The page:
Attorneys score a free-speech victory at the U.S. Supreme Court. In June, the U.S. Supreme Court ruled in Janus v. AFSCME that government workers could not be forced to join and pay member dues to a union. But this wasn’t the Supreme Court’s last word on workers’ free-speech rights in 2018.
North Dakota attorney Arnold Fleck paid mandatory member dues to his state’s bar association. He supported a 2014 ballot measure to reform state child-custody law, but some of his bar association dues went toward funding an opposition campaign to the measure. But free-speech rights don’t just protect a person’s right to speak—they also protect that person’s right not to speak. With representation from the Goldwater Institute, Fleck filed a lawsuit, and although a lower court ruled against him, the U.S. Supreme Court ordered the lower court to reconsider its holding in Fleck’s case in light of the Janus decision this December. It’s the latest welcome blow to compelled speech.
And it doesn’t look like it’ll be the last: Last week, the Goldwater Institute filed a lawsuit in Oregon District Court objecting to a similar free-speech violation. With the Institute’s help, attorney Daniel Crowe is challenging an overtly political statement made by the Oregon State Bar, which used mandatory dues paid by bar association members to publish this political speech. Goldwater Institute attorneys Jacob Huebert and Timothy Sandefur (who represent Crowe and Fleck, respectively) wrote in last Friday’s Wall Street Journal that “a private organization has every right to express such views—but not to compel someone else’s support, financially or otherwise.” Ensuring that Americans are not forced into funding speech and activities with which they disagree will continue to be a central mission of ours in the new year.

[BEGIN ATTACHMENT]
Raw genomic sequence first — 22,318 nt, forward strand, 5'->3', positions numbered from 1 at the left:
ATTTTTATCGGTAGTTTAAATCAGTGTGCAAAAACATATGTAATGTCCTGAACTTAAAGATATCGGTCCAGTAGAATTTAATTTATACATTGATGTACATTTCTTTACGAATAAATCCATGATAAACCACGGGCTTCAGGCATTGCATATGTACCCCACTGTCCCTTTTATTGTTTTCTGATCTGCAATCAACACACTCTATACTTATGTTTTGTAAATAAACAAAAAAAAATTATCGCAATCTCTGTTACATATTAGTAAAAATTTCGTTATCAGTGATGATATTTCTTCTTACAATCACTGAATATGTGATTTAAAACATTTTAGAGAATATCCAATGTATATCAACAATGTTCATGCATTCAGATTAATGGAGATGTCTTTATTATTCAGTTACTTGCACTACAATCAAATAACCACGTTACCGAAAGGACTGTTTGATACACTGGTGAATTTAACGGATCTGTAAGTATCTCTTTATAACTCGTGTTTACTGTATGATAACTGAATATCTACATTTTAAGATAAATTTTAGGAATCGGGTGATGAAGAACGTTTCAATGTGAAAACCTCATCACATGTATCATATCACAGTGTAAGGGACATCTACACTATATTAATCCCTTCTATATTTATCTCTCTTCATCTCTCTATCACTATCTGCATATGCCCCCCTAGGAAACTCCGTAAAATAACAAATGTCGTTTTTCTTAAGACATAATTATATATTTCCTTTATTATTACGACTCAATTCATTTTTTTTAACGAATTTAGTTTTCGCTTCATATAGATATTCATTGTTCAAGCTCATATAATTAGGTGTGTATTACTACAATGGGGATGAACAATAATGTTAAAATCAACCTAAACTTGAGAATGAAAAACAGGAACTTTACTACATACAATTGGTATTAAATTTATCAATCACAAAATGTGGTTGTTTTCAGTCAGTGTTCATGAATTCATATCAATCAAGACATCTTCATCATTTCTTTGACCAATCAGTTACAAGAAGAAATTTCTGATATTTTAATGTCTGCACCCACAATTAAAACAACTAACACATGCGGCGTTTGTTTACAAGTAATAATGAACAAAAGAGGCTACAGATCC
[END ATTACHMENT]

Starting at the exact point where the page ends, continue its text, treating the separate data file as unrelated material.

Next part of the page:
Arizonans resoundingly reject an expensive and unnecessary “clean energy” initiative. Who would say no to having cleaner, more affordable energy? That’s what California billionaire Tom Steyer promised in his strong backing of Proposition 127, which appeared on the Arizona statewide ballot this past November.